Racing UK

Clive Cox joyous as Harry Angel storms to July Cup glory at Newmarket

Saturday 15 July 2017

Watch the closing stages to Harry Angel's win the July Cup plus Tom Stanley's interview with Clive Cox and Adam Kirby and read Andy Stephens' report from the July Course.

By Andy Stephens at Newmarket

Clive Cox’s early instinct that Harry Angel could be the best he has trained was vindicated in 70 sizzling seconds at Newmarket on Saturday as the rapid colt stormed to an emphatic victory in the July Cup.

Cox was shaking with excitement in the moments that followed the race - adrenaline pumping around his body almost as quick as his young horse had galloped - before recovering his composure and talking in eloquent terms about the son of Dark Angel, his hard-working jockey Adam Kirby and everybody associated with the Godolphin-owned three-year-old.

As 68th birthday presents go, this one had a wow factor for Sheikh Mohammed and came with a big bow - even if he was winning back his own money through his sponsorship through Darley.

It was Cox’s second success in the £500,000 feature, the first achieved in a course record time by Lethal Force in 2013.

That remains intact - Harry Angel stopped the clock about 2sec slower - but somehow this felt more significant, if only perhaps because of the quality of the field that Harry Angel took apart after putting his stamp on things over a furlong out.

“This is one of the best July Cups I’ve seen in my lifetime and I’m very proud of the horse and everyone at home,” Cox said. “He’s pretty special and is growing up all the time. He’s become a man today.”

Limato had been a brilliant winner of the race last year and again gave his all re-united with Harry Bentley, but this time the combination were beaten a length and a quarter into second. When Harry met Harry, it was the horse who came out on top.

The imposing Brando, who would undoubtedly fit the role of a bouncer at any equine nightclub, kept on to be a gallant third to signal that Kevin Ryan’s yard is well and truly over its recent unfortunate travails.   

Just to the right of a jubilant Ryan, in the area reserved for fourth tucked around the corner from the principals, the connections of Caravaggio stood together in stunned disbelief.

The build-up to the six-furlong summer showpiece had revolved around the unbeaten grey but the heavily-backed 10-11 favourite never looked comfortable after an awkward start and could not muster the acceleration which had swept him past Harry Angel in the Commonwealth Cup at Royal Ascot last month.

Aidan O’Brien has described him as something special - the fastest thoroughbred he had seen - and this reverse undoubtedly hurt him.

The master of Ballydoyle swiftly congratulated Cox but in the the moments that followed he was completely numb - initially unable to manage any kind of response when asked for his reaction.

It was as if someone had walked into his house carrying a priceless vase that he had been expecting to arrive for months - only to drop it on collection and watch it smash into a million pieces.

Harry Angel is now something of a priceless commodity himself and the undisclosed sum that Sheikh Mohammed paid for him at the end of May, after he had won the Sandy Lane Stakes at Haydock in a record time, represents good business.

One wonders whether John Ferguson played an integral part in the purchase, shortly before resigning as Godolphin's chief executive and racing manager after his relationship with trainer Saeed Bin Suroor became fractured.

"He’s one of the most brilliant young horses in training and we're delighted to have purchased him,” Ferguson said at the time. "Not only is he a fantastic prospect for all the major Group One sprints, being a son of Dark Angel, he also has the added attraction of being a potential stallion.”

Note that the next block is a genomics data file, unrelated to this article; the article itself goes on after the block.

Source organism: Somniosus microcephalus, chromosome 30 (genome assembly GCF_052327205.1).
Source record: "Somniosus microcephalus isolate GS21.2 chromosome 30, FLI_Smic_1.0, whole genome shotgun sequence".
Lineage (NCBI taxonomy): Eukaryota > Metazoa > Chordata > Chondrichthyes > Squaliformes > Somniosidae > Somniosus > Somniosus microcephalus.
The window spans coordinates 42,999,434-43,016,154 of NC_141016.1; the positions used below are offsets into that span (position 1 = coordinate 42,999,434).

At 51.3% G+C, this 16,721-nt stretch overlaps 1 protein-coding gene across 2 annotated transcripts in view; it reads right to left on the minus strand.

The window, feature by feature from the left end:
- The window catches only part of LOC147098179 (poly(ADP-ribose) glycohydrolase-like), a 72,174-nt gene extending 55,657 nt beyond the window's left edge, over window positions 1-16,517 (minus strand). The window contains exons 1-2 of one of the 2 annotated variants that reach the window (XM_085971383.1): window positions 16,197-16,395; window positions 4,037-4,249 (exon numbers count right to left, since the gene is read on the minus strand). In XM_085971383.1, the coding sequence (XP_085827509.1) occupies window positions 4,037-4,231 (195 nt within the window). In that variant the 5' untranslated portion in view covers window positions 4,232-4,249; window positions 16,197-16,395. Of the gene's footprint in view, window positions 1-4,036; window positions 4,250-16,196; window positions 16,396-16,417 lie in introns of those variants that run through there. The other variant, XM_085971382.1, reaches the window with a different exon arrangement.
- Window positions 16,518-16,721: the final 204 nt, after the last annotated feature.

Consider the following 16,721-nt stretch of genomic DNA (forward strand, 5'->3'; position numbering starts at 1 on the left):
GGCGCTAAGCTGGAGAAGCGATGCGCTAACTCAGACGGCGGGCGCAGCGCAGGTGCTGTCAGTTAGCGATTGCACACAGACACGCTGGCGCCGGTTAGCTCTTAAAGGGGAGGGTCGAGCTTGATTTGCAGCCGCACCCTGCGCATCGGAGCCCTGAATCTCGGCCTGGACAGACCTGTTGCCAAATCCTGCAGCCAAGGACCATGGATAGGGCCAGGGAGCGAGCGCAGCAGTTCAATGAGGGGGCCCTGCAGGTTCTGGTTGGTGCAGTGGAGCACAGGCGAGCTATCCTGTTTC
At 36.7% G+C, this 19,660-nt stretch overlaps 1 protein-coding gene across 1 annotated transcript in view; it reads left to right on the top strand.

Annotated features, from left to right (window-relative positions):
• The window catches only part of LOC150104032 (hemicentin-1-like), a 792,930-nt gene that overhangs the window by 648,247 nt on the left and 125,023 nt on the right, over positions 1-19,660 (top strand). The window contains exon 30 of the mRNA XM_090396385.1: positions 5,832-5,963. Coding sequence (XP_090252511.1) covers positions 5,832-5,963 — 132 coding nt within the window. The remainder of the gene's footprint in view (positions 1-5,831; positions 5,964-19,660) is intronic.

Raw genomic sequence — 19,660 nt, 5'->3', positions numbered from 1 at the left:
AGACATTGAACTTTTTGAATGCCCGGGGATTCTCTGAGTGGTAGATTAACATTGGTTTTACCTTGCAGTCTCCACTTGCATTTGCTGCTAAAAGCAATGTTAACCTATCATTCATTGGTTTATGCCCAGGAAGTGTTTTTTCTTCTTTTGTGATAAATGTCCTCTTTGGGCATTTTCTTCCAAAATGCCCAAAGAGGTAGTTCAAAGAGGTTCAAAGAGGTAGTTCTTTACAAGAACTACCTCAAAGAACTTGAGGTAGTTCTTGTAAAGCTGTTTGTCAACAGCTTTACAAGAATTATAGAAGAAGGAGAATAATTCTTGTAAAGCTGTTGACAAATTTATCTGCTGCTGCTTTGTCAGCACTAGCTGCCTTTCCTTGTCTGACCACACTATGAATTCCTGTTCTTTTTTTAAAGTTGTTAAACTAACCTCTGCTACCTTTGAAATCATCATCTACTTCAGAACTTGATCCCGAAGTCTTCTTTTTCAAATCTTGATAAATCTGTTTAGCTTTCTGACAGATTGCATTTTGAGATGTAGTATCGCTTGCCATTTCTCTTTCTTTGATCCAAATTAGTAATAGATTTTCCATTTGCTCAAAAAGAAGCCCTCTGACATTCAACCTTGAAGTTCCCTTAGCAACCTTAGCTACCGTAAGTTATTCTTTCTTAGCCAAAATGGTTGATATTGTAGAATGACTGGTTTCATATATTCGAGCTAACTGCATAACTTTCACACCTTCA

Godolphin have enjoyed a rich vein of form since Ferguson’s departure, though it would be nonsensical to suggest the two are linked.

Barney Roy and Ribchester have more than done their bit for the boys this year and more wins at the highest level seem inevitable for Harry Angel, who already has the Sprint Cup at Haydock and British Champions Sprint at Ascot inked into his schedule. Harry Angel is a best-priced 7-4 with William Hill for Haydock.

“He’s won his Group One and further progress in the department now looks on the cards, probably starting at Haydock (Sprint Cup),” Cox said. “He is very versatile ground-wise so we are lucky in that respect.

“I’m delighted that, on Sheikh Mohammed’s birthday, he’s kept him with us.”

Harry Angel had been beaten three-quarters of a length by Caravaggio at Royal Ascot. This time, he was a length and three quarters ahead of him. The Tin Man, who was eighth, and Tasleet, who trailed home last, were disappointments.

“He has settled more with his racing. He was very fresh at Ascot and he wanted to get going. Adam never got a chance to get a blow into him that day, the choke was out all the way really,” Cox explained. “I think he’s growing up and that’s where we see the progress and improvement, he’s becoming much more the finished article now.

“He’s growing up all the time and he came here with a really good feel. There isn’t a lot of time between Ascot and here so a lot of it is instinctive but the instinctive impression was very good, right from the moment he came off the track at Ascot to be honest.

“Kevin, who rides him at home, was delighted with the way he came out of Ascot and we were very pleased going into the race at Ascot, but even more happy that he’s become a man.”

He added: “I’m so proud that he’s delivered in the fashion that we thought was possible and it’s a wonderful feeling to have a horse like this on our hands.

Kirby could not stop smiling and said: “He proved how good he is today and I’m delighted. He’s a machine, the best you will see for a long time - I truly believe that.”

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